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Local bike shops, UA working to keep student bicyclists safe

KEVIN KLAUS/Arizona Summer Wildcat
Jason Conger, 27, of Tucson practices tricks on his bicycle outside of the Koeffler building Tuesday night. UA Parking and Transportation as well as TPD and local bike stores are working to increase bike safety on campus.
By Ty Young
Arizona Summer Wildcat
Wednesday July 16, 2003

Area bike shops offer discounted safety equipment to students who register their bikes

As thousands of incoming students prepare to descend on the campus, University officials, in conjunction with local bike shops, are stepping up a program to keep students safe and informed while on their bicycles.

Headed by UA Parking and Transportation's alternative transportation department, the program was designed to reward students and Tucson residents who register their bicycles on campus while also promoting bicycle safety.

After registering their bikes with UA Parking and Transportation, students are issued a receipt that can be used for 15 percent discounts on all safety equipment at several bicycle shops. This includes helmets and pads, as well as locks, reflectors and water bottles.

Charles Franz, parking and transportation program coordinator and head of the alternative transportation department, said that the program works on a number of levels.

"Our main focus is on education," he said. "We do enforcement when necessary, but our main goal is to keep them safe."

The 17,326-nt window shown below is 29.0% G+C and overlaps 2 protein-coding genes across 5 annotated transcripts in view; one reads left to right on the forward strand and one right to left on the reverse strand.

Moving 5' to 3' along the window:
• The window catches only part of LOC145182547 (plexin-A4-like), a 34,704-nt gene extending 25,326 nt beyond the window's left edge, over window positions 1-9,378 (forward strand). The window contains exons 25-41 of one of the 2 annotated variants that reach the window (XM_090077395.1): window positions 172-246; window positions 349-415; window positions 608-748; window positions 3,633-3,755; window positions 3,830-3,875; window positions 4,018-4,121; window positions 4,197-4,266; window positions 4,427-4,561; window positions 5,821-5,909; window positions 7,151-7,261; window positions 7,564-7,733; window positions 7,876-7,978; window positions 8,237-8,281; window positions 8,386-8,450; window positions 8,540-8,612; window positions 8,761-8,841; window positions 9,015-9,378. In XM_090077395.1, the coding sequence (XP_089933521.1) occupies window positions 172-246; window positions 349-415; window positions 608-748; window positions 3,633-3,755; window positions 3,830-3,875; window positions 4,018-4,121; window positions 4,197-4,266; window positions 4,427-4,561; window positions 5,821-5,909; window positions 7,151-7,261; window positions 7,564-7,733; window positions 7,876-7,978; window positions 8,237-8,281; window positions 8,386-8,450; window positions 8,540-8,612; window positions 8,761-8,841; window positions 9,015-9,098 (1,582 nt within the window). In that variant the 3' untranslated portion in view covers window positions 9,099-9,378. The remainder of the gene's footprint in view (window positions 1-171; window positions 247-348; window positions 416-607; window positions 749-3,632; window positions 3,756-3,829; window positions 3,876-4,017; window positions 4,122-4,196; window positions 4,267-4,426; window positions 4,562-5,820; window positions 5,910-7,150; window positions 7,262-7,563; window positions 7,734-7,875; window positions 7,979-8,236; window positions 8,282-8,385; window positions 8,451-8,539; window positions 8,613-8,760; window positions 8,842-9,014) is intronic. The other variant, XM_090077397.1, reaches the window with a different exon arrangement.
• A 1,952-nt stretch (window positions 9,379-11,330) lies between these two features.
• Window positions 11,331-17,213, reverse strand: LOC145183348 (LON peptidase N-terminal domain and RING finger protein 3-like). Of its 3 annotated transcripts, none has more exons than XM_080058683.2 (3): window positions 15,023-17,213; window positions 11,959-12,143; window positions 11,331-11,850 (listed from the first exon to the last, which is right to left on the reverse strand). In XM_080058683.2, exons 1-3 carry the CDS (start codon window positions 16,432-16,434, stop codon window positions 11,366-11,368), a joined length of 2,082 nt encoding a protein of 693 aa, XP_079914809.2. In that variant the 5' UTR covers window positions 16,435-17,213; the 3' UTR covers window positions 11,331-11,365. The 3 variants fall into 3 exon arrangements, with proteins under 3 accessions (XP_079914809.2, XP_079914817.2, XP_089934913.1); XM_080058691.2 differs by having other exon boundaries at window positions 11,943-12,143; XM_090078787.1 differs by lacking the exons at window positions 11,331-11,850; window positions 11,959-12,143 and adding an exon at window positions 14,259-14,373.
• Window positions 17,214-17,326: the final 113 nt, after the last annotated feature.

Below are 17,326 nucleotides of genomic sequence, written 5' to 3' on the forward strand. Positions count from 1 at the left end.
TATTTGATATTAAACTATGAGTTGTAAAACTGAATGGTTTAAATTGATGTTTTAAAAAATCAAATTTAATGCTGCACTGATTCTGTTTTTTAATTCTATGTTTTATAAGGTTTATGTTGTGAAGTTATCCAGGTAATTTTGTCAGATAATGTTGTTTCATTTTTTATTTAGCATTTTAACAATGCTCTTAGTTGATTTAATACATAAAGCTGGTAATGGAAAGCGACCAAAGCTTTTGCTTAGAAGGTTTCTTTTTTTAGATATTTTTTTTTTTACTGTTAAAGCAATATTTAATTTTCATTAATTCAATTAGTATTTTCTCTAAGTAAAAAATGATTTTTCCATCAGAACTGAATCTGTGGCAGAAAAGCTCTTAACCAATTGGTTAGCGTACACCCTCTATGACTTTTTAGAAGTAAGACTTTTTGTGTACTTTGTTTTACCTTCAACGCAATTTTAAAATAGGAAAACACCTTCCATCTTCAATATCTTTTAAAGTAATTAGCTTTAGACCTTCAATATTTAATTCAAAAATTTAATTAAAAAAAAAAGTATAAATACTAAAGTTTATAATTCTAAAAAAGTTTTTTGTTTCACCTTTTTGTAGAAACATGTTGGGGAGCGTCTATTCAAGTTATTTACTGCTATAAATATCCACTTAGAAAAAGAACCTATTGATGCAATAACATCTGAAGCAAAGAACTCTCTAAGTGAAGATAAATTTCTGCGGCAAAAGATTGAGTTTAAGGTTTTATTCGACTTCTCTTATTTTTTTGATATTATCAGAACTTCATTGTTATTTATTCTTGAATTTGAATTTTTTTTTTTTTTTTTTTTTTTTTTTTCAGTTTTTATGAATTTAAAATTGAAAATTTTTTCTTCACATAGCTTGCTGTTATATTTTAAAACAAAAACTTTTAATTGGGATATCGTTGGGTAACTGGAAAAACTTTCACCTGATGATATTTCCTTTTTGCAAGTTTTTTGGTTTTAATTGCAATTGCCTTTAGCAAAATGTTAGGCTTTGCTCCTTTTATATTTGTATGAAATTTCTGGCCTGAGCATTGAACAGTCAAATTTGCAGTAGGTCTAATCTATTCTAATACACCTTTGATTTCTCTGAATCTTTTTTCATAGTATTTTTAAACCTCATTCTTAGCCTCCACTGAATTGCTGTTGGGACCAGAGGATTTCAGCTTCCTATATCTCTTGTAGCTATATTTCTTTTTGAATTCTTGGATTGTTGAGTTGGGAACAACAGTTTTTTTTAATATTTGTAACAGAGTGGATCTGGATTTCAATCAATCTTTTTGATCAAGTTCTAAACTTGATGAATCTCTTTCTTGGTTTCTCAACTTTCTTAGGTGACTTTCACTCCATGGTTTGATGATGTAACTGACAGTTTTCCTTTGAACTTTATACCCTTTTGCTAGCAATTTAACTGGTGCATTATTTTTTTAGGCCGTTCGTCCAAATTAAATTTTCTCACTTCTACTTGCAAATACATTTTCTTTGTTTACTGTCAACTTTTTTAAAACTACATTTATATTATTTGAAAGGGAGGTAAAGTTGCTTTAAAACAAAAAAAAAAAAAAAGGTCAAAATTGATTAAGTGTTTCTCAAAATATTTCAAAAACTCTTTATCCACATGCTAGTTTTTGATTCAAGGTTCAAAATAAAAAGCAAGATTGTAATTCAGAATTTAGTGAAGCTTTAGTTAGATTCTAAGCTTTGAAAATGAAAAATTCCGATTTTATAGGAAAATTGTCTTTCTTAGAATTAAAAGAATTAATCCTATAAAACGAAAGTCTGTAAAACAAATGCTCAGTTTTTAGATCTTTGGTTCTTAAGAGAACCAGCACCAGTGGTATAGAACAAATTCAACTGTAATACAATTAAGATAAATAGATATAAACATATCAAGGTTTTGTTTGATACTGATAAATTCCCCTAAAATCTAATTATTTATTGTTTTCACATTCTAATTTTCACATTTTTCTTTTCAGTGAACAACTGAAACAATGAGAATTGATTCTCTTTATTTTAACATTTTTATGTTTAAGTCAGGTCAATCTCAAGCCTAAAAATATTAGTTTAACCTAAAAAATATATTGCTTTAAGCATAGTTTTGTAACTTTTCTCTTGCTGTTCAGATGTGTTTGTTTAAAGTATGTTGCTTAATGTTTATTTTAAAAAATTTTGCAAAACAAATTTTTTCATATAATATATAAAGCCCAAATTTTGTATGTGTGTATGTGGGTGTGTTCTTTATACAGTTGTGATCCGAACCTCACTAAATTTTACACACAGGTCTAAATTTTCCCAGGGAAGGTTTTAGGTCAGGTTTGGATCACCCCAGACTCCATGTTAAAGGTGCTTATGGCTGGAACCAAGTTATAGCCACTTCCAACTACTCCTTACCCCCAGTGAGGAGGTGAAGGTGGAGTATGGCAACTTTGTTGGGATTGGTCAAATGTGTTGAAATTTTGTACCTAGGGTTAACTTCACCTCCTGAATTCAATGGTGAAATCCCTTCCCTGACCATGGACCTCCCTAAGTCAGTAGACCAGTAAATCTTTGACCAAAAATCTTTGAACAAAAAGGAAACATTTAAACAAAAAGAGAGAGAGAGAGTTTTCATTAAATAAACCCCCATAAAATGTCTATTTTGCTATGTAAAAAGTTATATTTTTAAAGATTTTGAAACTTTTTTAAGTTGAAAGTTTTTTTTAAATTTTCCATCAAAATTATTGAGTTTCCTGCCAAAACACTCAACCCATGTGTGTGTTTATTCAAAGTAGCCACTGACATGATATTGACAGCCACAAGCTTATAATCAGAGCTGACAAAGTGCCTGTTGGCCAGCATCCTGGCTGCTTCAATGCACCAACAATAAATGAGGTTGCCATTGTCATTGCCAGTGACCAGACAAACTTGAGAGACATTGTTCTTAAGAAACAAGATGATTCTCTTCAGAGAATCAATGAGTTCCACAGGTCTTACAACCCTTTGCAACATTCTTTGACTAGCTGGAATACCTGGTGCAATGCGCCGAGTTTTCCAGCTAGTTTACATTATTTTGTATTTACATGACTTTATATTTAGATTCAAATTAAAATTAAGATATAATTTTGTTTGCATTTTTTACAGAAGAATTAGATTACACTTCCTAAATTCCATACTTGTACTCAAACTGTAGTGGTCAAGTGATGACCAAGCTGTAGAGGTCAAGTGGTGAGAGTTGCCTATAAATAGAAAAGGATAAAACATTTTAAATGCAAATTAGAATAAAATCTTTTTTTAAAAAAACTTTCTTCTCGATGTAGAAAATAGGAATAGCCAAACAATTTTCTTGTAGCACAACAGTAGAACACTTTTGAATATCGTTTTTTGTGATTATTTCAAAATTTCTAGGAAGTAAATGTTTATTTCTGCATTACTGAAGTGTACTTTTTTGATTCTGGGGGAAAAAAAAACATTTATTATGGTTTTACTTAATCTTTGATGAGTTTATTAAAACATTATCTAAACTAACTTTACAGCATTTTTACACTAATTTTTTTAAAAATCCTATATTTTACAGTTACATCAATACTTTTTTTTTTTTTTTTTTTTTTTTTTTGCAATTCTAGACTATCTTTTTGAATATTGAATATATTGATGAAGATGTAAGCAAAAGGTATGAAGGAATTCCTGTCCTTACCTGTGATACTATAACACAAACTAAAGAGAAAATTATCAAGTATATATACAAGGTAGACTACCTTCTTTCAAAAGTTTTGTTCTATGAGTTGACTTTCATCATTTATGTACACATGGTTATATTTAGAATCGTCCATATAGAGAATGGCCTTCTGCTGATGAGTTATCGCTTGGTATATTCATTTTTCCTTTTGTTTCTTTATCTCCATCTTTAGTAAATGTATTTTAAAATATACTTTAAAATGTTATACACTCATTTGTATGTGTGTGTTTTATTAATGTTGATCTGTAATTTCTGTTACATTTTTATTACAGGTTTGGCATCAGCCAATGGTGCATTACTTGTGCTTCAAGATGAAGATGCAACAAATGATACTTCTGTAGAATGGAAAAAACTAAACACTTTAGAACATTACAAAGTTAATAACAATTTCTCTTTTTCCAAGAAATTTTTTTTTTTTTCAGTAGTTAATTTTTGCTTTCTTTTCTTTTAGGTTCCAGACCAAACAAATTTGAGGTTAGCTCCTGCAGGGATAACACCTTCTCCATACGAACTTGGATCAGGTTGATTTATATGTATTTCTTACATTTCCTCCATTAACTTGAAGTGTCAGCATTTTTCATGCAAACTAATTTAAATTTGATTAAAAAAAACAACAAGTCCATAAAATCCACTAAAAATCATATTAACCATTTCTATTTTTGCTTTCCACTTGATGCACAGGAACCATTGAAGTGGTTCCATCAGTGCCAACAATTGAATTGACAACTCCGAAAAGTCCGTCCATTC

Franz said bicycle registration, designed to deter bicycle theft and promote recovery, is only one part of the program. The department also provides booklets and bike maps to students so they can easily understand the laws. Both are distributed in the Main Library, Student Union Memorial Center and ASUA Bookstore. Booklets and maps will soon be distributed in UA Residence Halls as well.

UAPD has also helped by providing two full-time bicycle officers whose main purpose is to educate students while on campus.

Ralph Phillips, manager of Fair Wheels Bikes, 1110 E. Sixth St., has been taking part in the program since its inception four years ago. The company has also offered student discounts on its own for 28 years.

Phillips said he has seen an increase in students looking for safety equipment, but said there is still work to be done.

"We try to encourage safety, especially helmets," he said. "They enjoy the discount for mostly locks, which are a necessity. Unfortunately, very few use the discount to purchase helmets."

Education senior and bicyclist Kevin Muir said he did not know of the registration discount but he has developed his own way of keeping his bike safe.

"My method of deterring theft is buying a crappy bike that nobody would want to take," he said.

However, he said he knows he could do more to protect himself.

"I'm probably not as safe as I could be. I could wear a helmet."

While many students may not want to wear helmets, an increasing number have registered their bikes in recent years.

Last year, 718 students registered their bikes, up from 713 the previous year.

Franz said it is important to keep students educated about both registration and safety, something Phillips agreed with.

"They need to just learn the rules," he said. "We see many people just get on their bikes and take off. Some just aren't paying attention, even going the wrong way on the roads. They don't consider themselves vehicles."

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